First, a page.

10. News Article
    Women should be invited for a menopause check-up when they turn 45, a report for MPs says, criticising the current support as completely inadequate. The Menopause All-Party Parliamentary Group says it has listened carefully to women's experiences, including difficulties getting a diagnosis and accessing hormone-replacement therapy (HRT). Many had long waits or were offered antidepressants, against guidelines. The report covers a year-long inquiry. It says action is needed to improve the situation for those going through the menopause, and the families, friends and colleagues affected by it. And a health check offered to all women in their mid-40s, as they approach the perimenopause - when hormones decline and menopausal symptoms, such as hot flushes and night sweats, can begin - should help ensure the necessary support and care as early as possible. The inquiry heard a 39-year-old who suspected she was perimenopausal was turned away by her GP and told to "wait and see". Some 18 months later, she was "almost at the verge of collapsing, struggling to keep my usually happy marriage on track and not functioning well physically or mentally". The report also warns a socio-economic divide is emerging between women able to access the right treatment and those who lose out in the postcode lottery and do not have the financial means to seek treatment elsewhere. Read full story Source: BBC News, 12 October 2022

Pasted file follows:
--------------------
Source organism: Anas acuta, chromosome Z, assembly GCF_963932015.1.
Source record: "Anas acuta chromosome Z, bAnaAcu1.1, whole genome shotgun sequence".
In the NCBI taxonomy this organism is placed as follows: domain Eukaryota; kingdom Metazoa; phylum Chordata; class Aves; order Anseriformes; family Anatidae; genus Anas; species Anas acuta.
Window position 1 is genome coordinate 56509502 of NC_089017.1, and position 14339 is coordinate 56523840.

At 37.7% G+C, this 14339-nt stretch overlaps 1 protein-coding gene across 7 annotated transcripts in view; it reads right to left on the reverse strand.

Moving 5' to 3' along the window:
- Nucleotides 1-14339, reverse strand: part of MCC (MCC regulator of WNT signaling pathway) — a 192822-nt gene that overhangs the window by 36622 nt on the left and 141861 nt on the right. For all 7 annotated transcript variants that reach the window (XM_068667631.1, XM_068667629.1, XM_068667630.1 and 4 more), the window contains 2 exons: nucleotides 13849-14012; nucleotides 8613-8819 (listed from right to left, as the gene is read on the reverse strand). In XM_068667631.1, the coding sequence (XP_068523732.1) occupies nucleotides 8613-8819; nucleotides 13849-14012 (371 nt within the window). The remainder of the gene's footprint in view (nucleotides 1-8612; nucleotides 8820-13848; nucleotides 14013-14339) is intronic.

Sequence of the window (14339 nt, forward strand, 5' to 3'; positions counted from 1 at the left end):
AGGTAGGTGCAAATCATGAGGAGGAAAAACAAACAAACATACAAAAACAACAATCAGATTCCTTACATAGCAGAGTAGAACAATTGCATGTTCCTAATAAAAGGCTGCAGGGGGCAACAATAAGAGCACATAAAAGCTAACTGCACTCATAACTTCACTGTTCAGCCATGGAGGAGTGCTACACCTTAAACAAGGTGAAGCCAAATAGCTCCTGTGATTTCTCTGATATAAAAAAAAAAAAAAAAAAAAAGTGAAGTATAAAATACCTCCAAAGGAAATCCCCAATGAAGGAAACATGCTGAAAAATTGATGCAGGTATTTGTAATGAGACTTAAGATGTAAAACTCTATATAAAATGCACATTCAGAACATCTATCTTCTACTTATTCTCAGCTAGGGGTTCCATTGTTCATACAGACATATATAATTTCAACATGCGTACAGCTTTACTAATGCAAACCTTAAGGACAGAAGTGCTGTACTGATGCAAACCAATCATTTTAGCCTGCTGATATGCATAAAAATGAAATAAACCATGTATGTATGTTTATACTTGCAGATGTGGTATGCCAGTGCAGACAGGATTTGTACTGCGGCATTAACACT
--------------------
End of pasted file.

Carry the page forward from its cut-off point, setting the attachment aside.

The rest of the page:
11. Content Article
    Recommendations The Group makes 13 recommendations for Government, NHS and other bodies to initiate change and dispel the long-held taboo around ‘the change’, including to: Urgently scrap prescription costs for HRT in England, as is the case in all the devolved nations. Implement a health check for all women at 45 to help diagnose menopause at an earlier stage. Fund new research into the real benefits of HRT and the link between menopause and serious health conditions. Co-ordinate an employer-led campaign and improve guidance to drive up support for menopause in the workplace; Create a National Formulary for HRT and include menopause in the GP Quality and Outcomes Framework to improve menopause diagnosis and treatment. Provide updated menopause training for GPs and other healthcare professionals who did not receive it in the past, in addition to the forthcoming medical assessment for incoming doctors.
  12. News Article
    Previously offered as prescription only, estradiol tablets, sold under the brand name Gina10, will now be available to women over the age of 50 who have not had a period for more than a year, as part of hormone replacement therapy treatment (HRT). Pharmacists have been offered training to identify who needs the tablets. The Medicines and Healthcare products Regulatory Agency (MHRA) made the decision as part of a strategy to make menopause treatment more accessible for women. Estradiol tablets treat vaginal symptoms caused by a lack of oestrogen, such as dryness, soreness, itching, burning and uncomfortable sex. The product is inserted into the vagina rather than taken by mouth. MHRA chief healthcare quality and access officer Dr Laura Squire called the move a "landmark reclassification for millions of women in the UK". "In reaching this decision, we have seen positive support from a wide range of people, including many women aged 50 years and above who could benefit from this decision," she said. The MHRA hopes the move will relieve pressure on front-line NHS services and give women more freedom in choosing treatments that work for them. Read full story Source: BBC News, 8 September 2022